I’ve had this book in my to-read pile for a few months now and finally got to it this week. And I have to say, it was worth the wait.
The Replacement has everything I love in paranormal fiction: moody cover art (in both editions I’ve seen), original mythology, lyrical writing, sharp dialogue and an engaging plot that brings something new to the YA paranormal genre.
There’s a love interest, but you wouldn’t call it romantic. There are other-worldly beings but they are creepy, and often brutal. And there’s a cute guy, but he has a few issues…
Quick plot overview: Mackie Doyle is a Replacement, someone not quite human, left in the crib of a human baby 16 years ago to replace the real child, who was stolen by the creatures who live in the murky tunnels under the small town of Gentry.
But now Mackie’s fatal allergies to iron, blood and consecrated ground are slowly killing him. And when he’s forced to face his connection to the dark characters of the Slag Heap, he has a chance to work out once and for all where he belongs.
One of the things I particularly liked about The Replacement is that Mackie knows from the start he’s a Replacement – as does his family. Even his friends know he’s not quite normal. And everyone accepts and protects him, while the town around them lives in denial about their missing children.
The driving character arc in The Replacement is not in Mackie discovering who he is, but discovering how to belong in the human world.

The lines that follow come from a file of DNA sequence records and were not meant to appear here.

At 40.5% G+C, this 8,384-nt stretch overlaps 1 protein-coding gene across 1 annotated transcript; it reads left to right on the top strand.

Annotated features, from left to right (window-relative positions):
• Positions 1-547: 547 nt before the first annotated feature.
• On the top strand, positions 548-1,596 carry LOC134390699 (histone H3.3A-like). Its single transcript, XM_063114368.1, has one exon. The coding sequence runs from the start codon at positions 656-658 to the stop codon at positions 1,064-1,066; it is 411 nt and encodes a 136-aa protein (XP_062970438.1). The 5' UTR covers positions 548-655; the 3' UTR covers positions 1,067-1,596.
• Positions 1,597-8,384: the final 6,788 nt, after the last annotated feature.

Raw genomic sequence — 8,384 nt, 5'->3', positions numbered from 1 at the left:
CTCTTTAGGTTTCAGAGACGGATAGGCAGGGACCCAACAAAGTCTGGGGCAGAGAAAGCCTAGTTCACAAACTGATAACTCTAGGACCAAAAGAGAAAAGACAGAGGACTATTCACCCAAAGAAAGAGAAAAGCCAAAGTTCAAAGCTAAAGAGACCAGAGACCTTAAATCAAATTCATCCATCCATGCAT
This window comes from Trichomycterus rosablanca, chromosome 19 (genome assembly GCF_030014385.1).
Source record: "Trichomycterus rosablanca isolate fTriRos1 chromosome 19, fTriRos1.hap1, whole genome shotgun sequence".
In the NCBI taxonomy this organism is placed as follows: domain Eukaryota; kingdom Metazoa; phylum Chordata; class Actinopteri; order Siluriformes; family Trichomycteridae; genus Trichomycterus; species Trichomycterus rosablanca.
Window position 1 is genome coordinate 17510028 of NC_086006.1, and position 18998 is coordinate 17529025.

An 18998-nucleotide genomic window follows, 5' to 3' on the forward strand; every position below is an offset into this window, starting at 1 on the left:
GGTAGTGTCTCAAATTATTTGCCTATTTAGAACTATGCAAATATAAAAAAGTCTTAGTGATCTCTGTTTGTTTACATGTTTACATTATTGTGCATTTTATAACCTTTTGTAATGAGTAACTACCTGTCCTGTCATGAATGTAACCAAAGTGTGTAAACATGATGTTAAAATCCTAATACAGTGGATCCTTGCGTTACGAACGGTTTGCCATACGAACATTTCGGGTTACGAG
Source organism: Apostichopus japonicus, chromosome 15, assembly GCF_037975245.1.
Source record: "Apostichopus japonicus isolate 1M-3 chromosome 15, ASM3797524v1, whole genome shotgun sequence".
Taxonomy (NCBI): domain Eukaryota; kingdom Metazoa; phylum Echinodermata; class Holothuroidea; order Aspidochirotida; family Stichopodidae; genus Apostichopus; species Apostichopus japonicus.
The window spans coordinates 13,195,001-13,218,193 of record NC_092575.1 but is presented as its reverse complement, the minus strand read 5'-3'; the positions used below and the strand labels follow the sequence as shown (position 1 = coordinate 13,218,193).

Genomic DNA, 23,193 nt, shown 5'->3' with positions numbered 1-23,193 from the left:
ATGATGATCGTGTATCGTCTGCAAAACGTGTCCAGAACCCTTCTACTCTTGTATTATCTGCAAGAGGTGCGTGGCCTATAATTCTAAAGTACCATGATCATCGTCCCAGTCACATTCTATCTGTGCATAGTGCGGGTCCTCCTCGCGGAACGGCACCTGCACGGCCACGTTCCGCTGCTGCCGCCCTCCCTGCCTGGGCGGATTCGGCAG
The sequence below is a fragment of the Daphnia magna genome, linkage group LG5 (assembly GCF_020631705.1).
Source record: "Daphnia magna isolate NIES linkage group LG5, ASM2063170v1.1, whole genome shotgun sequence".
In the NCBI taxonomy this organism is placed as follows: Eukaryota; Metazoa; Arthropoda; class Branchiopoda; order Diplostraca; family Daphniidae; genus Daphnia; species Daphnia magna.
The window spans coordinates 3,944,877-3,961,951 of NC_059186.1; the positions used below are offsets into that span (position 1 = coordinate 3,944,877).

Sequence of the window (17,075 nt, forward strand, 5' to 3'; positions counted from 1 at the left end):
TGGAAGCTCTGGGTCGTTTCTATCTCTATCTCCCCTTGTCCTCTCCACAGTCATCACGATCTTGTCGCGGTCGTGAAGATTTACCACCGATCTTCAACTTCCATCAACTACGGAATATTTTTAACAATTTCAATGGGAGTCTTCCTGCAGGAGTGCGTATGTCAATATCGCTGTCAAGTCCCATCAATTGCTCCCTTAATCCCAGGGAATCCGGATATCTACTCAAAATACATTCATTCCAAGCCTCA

Yovanoff has created an exceptionally atmospheric novel, with a disturbing mythology that’s not only enthralling, it also provides some truly creepy moments that almost push this into horror territory.
Male narrators tend to be reasonably rare in the genre, and Mackie is a complex and well drawn character, who – along with his buddies – actually talks and acts like a teenage boy, not an overly idealised version of one.
He’s not a hero. In fact, he’s often physically vulnerable, and his moments of courage come when he pushes through his own limitations to try and make things right in Gentry again.
Mackie is drawn to the delightfully foul-tempered Tate, whose younger sister is the latest to be “replaced”, and whose disappearance is glossed by a town desperate to not face the reality of the unspoken – and largely unconscious – blood-soaked pact made generations ago to keep their town prosperous.
She’s the one who finally has the courage to demand the truth and set Mackie on his dangerous path of self-discovery.
This is YA paranormal/supernatural fiction with an edge. It’s evocative, well-written and completely enthralling. I’d definitely recommend it for readers who aren’t afraid of a little darkness in their paranormal adventures.